Is the Chinese economy a house of cards?

November 26th, 2009

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When you trawl through the mainstream media, blogs and pundits’ opinions, you will notice that there’s increasing reservation on China’s ‘impressive’ economic growth. One of the world’s most notorious short-seller, Jim Chanos recently announced his intention to short China. He’s the one who famously shorted Enron and Macquarie Bank.

Jimmy Rogers, on the other hand, is bullish on China. But that’s not mean that he believes that it’ll be forever blue skies ahead for China. In fact, he acknowledges that China will experience problems from time to time. Unfortunately, his bullishness gets the more attention from people. We do not know whether it’s because he seldom talks about his reservations on China, if any, or it’s selective hearing from the ears of people.

Anyway, this new-found bearishness on China is based on the idea that China’s economic growth is:

  1. An artificially induced bubbly boom through the force feeding of credit into the economy and government stimulated infrastructure investments (white elephant infrastructure projects??)
  2. Based on doctored figures

Back in July, we wrote of the massive force-feeding of credit in China:

  1. Is China setting itself up for a credit bust?
  2. How big is the credit bubble in China?

Indeed, there is a burgeoning asset price bubble in China. Hong Kong luxury apartments have sky-rocketed in price. There are even stories of speculators stockpiling physical base metals. There are also many anecdotal evidences that China infrastructure oriented stimulus is resulting in huge white elephant infrastructure. For example, this YouTube video showed a huge Chinese ghost city built from scratch in Inner Mongolia. We heard of reports of massive 5-lane motorways with no traffic.

Yu Yongding, economics professor at the Chinese Academy of Social Sciences (and formerly a member of the People’s Bank of China monetary policy committee), has recently sounded the alarm (see China bubble puts our recovery in doubt). We first mentioned this economist back in October 2007 at China considers leaking money to overseas stock when he warned the Chinese government on certain policies.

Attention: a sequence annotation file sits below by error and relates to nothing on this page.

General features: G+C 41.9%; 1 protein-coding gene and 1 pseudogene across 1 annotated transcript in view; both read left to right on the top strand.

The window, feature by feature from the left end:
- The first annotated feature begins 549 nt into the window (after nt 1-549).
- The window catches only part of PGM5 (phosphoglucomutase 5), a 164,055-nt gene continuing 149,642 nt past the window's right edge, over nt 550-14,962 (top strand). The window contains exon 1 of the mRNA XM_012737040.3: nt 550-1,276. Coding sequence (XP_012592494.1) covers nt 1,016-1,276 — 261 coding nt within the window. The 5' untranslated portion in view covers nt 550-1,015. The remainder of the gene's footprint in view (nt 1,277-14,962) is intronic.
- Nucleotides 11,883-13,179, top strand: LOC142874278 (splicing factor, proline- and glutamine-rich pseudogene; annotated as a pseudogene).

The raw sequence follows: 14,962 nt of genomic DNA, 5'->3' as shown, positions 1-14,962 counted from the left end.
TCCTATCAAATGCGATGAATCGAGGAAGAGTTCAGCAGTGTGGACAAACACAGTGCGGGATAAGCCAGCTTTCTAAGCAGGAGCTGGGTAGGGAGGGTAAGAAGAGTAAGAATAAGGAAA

More ominously, we are seeing signs that the Chinese government is repenting on their extremely lax credit policies. As China’s banking regulator warned (see Capital crunch for Chinese banks),

China’s banking regulator has warned it would refuse approvals for expansion and limit banking operations if lenders did not meet new capital adequacy requirements, a move that has prompted the country’s largest state-owned banks to prepare capital-raising plans for next year and beyond.

Even the adviser to the People’s Bank of China is sounding the alarm on asset price bubbles. As China Faces Asset-Bubble Risk, PBOC Adviser Fan Says (Update2),

?The real risk is really asset bubbles,? Fan, who heads the National Institute of Economic Research, said at a business conference in Hong Kong today. A ?Chinese asset bubble would be something very dangerous, that would cause the overheating? elsewhere as well, he said.

Also, Bloomberg reported that China is taking the first steps in capital control in a bid to stem its asset price bubbles (see China Tightens Rules on Transfers to Stop ?Hot Money? (Update1)) from overseas speculative capital.

If Australia has to thank China’s economic strength for protecting its economy from a hard landing, what will a bust in China do to Australia?

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